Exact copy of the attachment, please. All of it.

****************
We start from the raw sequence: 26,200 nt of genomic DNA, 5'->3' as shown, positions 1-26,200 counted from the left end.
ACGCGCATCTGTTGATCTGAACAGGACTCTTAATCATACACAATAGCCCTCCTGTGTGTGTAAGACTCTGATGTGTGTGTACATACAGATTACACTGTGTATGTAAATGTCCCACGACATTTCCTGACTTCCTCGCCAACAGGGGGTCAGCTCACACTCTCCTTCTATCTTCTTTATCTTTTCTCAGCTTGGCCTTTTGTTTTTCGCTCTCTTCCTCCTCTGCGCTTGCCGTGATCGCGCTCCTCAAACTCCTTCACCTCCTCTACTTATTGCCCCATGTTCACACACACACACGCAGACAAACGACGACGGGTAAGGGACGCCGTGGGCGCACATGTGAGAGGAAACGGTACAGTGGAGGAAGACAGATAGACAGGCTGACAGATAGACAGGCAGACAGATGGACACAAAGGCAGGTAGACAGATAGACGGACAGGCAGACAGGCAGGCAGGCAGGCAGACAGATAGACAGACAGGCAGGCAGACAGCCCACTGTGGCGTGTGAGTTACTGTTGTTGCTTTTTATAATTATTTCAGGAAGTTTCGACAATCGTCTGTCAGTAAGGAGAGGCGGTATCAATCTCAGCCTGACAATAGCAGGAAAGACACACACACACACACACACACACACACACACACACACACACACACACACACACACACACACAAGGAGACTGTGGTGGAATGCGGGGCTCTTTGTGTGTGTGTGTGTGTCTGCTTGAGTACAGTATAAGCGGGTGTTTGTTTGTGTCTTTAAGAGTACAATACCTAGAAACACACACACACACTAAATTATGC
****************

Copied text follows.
We start from the raw sequence: 26,200 nt of genomic DNA, 5'->3' as shown, positions 1-26,200 counted from the left end.
ACGCGCATCTGTTGATCTGAACAGGACTCTTAATCATACACAATAGCCCTCCTGTGTGTGTAAGACTCTGATGTGTGTGTACATACAGATTACACTGTGTATGTAAATGTCCCACGACATTTCCTGACTTCCTCGCCAACAGGGGGTCAGCTCACACTCTCCTTCTATCTTCTTTATCTTTTCTCAGCTTGGCCTTTTGTTTTTCGCTCTCTTCCTCCTCTGCGCTTGCCGTGATCGCGCTCCTCAAACTCCTTCACCTCCTCTACTTATTGCCCCATGTTCACACACACACACGCAGACAAACGACGACGGGTAAGGGACGCCGTGGGCGCACATGTGAGAGGAAACGGTACAGTGGAGGAAGACAGATAGACAGGCTGACAGATAGACAGGCAGACAGATGGACACAAAGGCAGGTAGACAGATAGACGGACAGGCAGACAGGCAGGCAGGCAGGCAGACAGATAGACAGACAGGCAGGCAGACAGCCCACTGTGGCGTGTGAGTTACTGTTGTTGCTTTTTATAATTATTTCAGGAAGTTTCGACAATCGTCTGTCAGTAAGGAGAGGCGGTATCAATCTCAGCCTGACAATAGCAGGAAAGACACACACACACACACACACACACACACACACACACACACACACACACACACACACACACACAAGGAGACTGTGGTGGAATGCGGGGCTCTTTGTGTGTGTGTGTGTGTCTGCTTGAGTACAGTATAAGCGGGTGTTTGTTTGTGTCTTTAAGAGTACAATACCTAGAAACACACACACACACTAAATTATGC